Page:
“We’ve been through so much. Lost and gained some trust.”
To say Derek Webb’s musical journey has been tumultuous might be an understatement. My introduction to the artist began with my freshman year of college, when he was touring in support of The Ringing Bell. I didn’t attend the show (I know, I know) but knowledge of the tour did spur me into taking advantage of a free download of that album. I later dove into Stockholm Syndrome and Ctrl, both exploratory records in their own right. The former caused some prominent Christian music blogs to delve out the bad ratings, seemingly just because of the use of the word “shit” in one song.
Fingers Crossed has been heralded as a record that could alienate some of Webb’s remaining CCM demographic fans once and for all. Sonically, this record definitely does not fit the CCM sound, but most of Webb’s records haven’t. Just a few tracks in, I find my mindset somewhere between the minimalistic darkness of alt-J’s Relaxer record and contemplative folk.
If you follow Webb, you’ve probably heard about how well “The Spirit Bears The Curse” lampoons worship music with cliche lyrics that can easily be applied to [insert your idol here]. The twist at the end of the song, paired with a very familiar sounding worship song climax, made me uncomfortable even though I knew it was coming. Well done.
Also, if you know Webb’s journey through faith and personal transitions the past few years the subject matter of these songs is painfully obvious. Yet, in songs like “I Will” relatable words like “I’m haunted by the love I couldn’t save” are bound to stand out to many. As that organ emerges in the bridge of the song, I can help but wonder what memories this song will evoke in those that listen. The most haunting moment for me wasn’t a word – it was the glitchy climax of “Dodged a Bullet,” in which the electronic effects evoked gunfire in my mind. My mind drifted to the tragedy in Las Vegas. I wonder if anyone who died at that concert was in the midst of unresolved conflict. Whose inner turmoil is eternally hovering the air in a macabre question mark?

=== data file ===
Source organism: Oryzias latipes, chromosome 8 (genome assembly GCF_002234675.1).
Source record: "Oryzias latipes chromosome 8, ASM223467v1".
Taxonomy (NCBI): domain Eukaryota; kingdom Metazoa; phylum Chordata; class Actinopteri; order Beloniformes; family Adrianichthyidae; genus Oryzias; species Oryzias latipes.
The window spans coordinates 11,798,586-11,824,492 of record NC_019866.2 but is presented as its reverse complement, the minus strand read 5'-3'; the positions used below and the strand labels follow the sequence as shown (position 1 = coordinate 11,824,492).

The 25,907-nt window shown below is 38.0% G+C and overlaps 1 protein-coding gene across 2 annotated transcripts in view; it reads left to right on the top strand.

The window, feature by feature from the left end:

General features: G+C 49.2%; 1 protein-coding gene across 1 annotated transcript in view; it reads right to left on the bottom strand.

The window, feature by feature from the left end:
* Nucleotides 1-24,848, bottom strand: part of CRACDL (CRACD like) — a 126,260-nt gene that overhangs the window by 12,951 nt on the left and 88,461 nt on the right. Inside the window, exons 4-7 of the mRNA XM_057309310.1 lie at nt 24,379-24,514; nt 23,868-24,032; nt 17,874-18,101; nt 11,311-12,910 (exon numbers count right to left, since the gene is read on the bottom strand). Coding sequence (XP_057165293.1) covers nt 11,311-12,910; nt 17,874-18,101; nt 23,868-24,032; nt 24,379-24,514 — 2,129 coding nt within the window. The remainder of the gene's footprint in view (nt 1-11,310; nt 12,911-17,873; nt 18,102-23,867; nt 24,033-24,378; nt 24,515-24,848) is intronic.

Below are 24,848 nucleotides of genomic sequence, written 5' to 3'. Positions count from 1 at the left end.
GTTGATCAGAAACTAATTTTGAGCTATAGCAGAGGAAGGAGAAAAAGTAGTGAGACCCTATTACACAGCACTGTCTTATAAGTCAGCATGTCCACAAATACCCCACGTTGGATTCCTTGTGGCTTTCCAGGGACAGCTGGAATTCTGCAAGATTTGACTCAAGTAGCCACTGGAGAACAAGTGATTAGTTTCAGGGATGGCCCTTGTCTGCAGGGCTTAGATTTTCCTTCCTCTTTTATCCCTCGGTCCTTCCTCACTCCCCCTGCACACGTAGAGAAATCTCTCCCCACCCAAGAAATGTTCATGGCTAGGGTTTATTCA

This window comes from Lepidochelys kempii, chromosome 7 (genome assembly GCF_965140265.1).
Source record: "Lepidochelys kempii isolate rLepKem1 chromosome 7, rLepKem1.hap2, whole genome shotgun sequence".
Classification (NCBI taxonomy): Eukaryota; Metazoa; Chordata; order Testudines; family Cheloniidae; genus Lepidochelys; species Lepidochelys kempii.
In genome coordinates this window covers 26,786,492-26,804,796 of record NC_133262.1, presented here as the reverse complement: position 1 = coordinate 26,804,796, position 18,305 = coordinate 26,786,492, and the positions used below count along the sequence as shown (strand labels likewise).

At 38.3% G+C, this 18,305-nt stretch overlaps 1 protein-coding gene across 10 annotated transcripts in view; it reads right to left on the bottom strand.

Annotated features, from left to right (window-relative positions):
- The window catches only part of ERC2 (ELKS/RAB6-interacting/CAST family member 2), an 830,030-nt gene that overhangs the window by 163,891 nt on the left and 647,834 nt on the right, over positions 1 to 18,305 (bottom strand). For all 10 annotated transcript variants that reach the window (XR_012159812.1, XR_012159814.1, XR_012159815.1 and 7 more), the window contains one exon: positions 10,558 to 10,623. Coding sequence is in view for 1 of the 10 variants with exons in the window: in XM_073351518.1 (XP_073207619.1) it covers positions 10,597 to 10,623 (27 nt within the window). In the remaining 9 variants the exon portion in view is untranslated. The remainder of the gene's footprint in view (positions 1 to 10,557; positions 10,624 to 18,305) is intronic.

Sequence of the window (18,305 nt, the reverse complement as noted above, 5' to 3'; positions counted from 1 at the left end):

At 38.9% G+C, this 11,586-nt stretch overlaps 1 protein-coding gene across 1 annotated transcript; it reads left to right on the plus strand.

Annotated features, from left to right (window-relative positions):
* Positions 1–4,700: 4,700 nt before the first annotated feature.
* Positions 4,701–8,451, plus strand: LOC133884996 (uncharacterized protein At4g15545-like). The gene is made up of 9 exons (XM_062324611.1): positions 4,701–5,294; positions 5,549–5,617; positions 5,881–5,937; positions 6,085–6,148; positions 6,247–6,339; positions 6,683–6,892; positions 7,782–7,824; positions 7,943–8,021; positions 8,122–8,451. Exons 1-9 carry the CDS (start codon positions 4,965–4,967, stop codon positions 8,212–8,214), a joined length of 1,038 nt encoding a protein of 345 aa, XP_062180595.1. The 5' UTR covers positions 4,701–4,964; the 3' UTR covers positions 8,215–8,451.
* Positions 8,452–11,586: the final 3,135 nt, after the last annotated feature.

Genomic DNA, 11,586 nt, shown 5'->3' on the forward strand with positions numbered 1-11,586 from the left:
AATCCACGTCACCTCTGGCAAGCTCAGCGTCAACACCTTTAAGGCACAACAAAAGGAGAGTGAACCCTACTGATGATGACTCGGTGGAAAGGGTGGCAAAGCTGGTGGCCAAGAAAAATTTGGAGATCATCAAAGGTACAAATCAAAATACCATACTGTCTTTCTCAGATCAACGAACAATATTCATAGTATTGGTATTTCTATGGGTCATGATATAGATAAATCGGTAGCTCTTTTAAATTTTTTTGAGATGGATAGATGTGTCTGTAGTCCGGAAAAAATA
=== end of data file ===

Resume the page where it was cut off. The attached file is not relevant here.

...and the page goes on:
The album’s sparseness is present in a way that transcends the subject matter of each song. Back to back holiday-themed songs “Chasing Empty Mangers” and “Easter Eggs” are relevant to their respective times of year but hardly festive, and fit in well to Webb’s narrative of vulnerability and struggle.
In spite of the album’s bleakness, musical nuggets in the vein of Ctrl and Stockholm Syndrome keep us from sinking too low. These songs aren’t enjoyable for their danceability. Any creative beats are meant to be simply thus – a backbone meant to keep us alert and focused on what Webb has to say.
It was during “Easter Eggs” that I thought to myself, “You know, I could have a thousand conversations over beer with Derek and still be nowhere near done exploring the content of this record.” I’d like to get to know him better, not as a musician I look up to, but as a fellow struggling human. Fingers crossed that happens someday.